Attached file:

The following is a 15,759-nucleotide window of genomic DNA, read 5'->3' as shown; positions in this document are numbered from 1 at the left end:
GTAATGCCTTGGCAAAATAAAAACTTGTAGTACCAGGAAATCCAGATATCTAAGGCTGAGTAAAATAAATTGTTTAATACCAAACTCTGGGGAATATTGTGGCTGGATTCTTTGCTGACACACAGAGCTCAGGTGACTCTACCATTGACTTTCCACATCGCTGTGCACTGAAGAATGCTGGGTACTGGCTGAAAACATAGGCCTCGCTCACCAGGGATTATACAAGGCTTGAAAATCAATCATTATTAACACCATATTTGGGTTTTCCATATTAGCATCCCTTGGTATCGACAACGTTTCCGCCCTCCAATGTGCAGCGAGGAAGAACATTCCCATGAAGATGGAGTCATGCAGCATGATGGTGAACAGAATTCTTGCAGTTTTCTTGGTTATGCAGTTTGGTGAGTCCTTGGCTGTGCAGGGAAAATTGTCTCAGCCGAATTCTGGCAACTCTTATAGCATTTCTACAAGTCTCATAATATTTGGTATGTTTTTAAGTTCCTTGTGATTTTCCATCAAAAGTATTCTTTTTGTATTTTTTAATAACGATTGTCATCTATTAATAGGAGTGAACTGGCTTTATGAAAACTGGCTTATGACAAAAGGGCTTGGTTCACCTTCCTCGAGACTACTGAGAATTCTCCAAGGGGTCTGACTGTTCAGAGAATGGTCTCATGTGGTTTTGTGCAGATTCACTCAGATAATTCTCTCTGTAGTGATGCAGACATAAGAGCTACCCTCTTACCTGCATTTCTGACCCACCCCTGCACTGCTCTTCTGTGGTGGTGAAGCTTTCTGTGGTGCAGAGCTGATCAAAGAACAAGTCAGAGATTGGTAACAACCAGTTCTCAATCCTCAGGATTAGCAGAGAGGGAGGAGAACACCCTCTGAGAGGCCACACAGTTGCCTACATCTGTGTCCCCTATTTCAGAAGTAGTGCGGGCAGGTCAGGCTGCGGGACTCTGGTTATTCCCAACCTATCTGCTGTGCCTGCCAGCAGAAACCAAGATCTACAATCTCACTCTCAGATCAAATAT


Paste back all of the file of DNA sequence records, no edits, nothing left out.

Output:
The following is a 15,759-nucleotide window of genomic DNA, read 5'->3' as shown; positions in this document are numbered from 1 at the left end:
GTAATGCCTTGGCAAAATAAAAACTTGTAGTACCAGGAAATCCAGATATCTAAGGCTGAGTAAAATAAATTGTTTAATACCAAACTCTGGGGAATATTGTGGCTGGATTCTTTGCTGACACACAGAGCTCAGGTGACTCTACCATTGACTTTCCACATCGCTGTGCACTGAAGAATGCTGGGTACTGGCTGAAAACATAGGCCTCGCTCACCAGGGATTATACAAGGCTTGAAAATCAATCATTATTAACACCATATTTGGGTTTTCCATATTAGCATCCCTTGGTATCGACAACGTTTCCGCCCTCCAATGTGCAGCGAGGAAGAACATTCCCATGAAGATGGAGTCATGCAGCATGATGGTGAACAGAATTCTTGCAGTTTTCTTGGTTATGCAGTTTGGTGAGTCCTTGGCTGTGCAGGGAAAATTGTCTCAGCCGAATTCTGGCAACTCTTATAGCATTTCTACAAGTCTCATAATATTTGGTATGTTTTTAAGTTCCTTGTGATTTTCCATCAAAAGTATTCTTTTTGTATTTTTTAATAACGATTGTCATCTATTAATAGGAGTGAACTGGCTTTATGAAAACTGGCTTATGACAAAAGGGCTTGGTTCACCTTCCTCGAGACTACTGAGAATTCTCCAAGGGGTCTGACTGTTCAGAGAATGGTCTCATGTGGTTTTGTGCAGATTCACTCAGATAATTCTCTCTGTAGTGATGCAGACATAAGAGCTACCCTCTTACCTGCATTTCTGACCCACCCCTGCACTGCTCTTCTGTGGTGGTGAAGCTTTCTGTGGTGCAGAGCTGATCAAAGAACAAGTCAGAGATTGGTAACAACCAGTTCTCAATCCTCAGGATTAGCAGAGAGGGAGGAGAACACCCTCTGAGAGGCCACACAGTTGCCTACATCTGTGTCCCCTATTTCAGAAGTAGTGCGGGCAGGTCAGGCTGCGGGACTCTGGTTATTCCCAACCTATCTGCTGTGCCTGCCAGCAGAAACCAAGATCTACAATCTCACTCTCAGATCAAATAT